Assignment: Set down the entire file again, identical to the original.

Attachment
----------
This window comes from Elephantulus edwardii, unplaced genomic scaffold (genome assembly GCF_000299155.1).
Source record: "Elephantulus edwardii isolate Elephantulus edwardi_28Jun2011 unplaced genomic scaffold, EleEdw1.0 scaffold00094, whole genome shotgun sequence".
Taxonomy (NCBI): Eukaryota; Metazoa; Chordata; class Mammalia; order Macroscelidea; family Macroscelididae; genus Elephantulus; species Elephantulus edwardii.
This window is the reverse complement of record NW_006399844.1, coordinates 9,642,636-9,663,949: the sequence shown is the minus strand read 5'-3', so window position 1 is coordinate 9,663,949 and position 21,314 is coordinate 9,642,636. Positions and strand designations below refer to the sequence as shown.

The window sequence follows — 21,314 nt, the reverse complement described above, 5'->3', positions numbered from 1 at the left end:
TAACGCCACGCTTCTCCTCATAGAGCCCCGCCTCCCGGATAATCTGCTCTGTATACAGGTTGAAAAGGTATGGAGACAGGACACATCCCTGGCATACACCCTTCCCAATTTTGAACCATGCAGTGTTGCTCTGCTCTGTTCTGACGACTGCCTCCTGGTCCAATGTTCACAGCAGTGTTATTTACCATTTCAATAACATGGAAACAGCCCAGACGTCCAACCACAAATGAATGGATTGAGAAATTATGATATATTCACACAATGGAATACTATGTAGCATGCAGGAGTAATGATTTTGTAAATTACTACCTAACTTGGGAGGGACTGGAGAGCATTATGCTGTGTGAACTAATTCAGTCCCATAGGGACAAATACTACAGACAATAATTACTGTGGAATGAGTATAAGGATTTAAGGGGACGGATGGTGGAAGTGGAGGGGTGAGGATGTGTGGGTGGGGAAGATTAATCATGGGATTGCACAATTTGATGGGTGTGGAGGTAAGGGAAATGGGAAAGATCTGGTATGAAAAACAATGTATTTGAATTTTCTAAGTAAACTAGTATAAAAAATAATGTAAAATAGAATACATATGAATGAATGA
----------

This window comes from Elephantulus edwardii, unplaced genomic scaffold (genome assembly GCF_000299155.1).
Source record: "Elephantulus edwardii isolate Elephantulus edwardi_28Jun2011 unplaced genomic scaffold, EleEdw1.0 scaffold00094, whole genome shotgun sequence".
Taxonomy (NCBI): Eukaryota; Metazoa; Chordata; class Mammalia; order Macroscelidea; family Macroscelididae; genus Elephantulus; species Elephantulus edwardii.
This window is the reverse complement of record NW_006399844.1, coordinates 9,642,636-9,663,949: the sequence shown is the minus strand read 5'-3', so window position 1 is coordinate 9,663,949 and position 21,314 is coordinate 9,642,636. Positions and strand designations below refer to the sequence as shown.

The window sequence follows — 21,314 nt, the reverse complement described above, 5'->3', positions numbered from 1 at the left end:
TAACGCCACGCTTCTCCTCATAGAGCCCCGCCTCCCGGATAATCTGCTCTGTATACAGGTTGAAAAGGTATGGAGACAGGACACATCCCTGGCATACACCCTTCCCAATTTTGAACCATGCAGTGTTGCTCTGCTCTGTTCTGACGACTGCCTCCTGGTCCAATGTTCACAGCAGTGTTATTTACCATTTCAATAACATGGAAACAGCCCAGACGTCCAACCACAAATGAATGGATTGAGAAATTATGATATATTCACACAATGGAATACTATGTAGCATGCAGGAGTAATGATTTTGTAAATTACTACCTAACTTGGGAGGGACTGGAGAGCATTATGCTGTGTGAACTAATTCAGTCCCATAGGGACAAATACTACAGACAATAATTACTGTGGAATGAGTATAAGGATTTAAGGGGACGGATGGTGGAAGTGGAGGGGTGAGGATGTGTGGGTGGGGAAGATTAATCATGGGATTGCACAATTTGATGGGTGTGGAGGTAAGGGAAATGGGAAAGATCTGGTATGAAAAACAATGTATTTGAATTTTCTAAGTAAACTAGTATAAAAAATAATGTAAAATAGAATACATATGAATGAATGA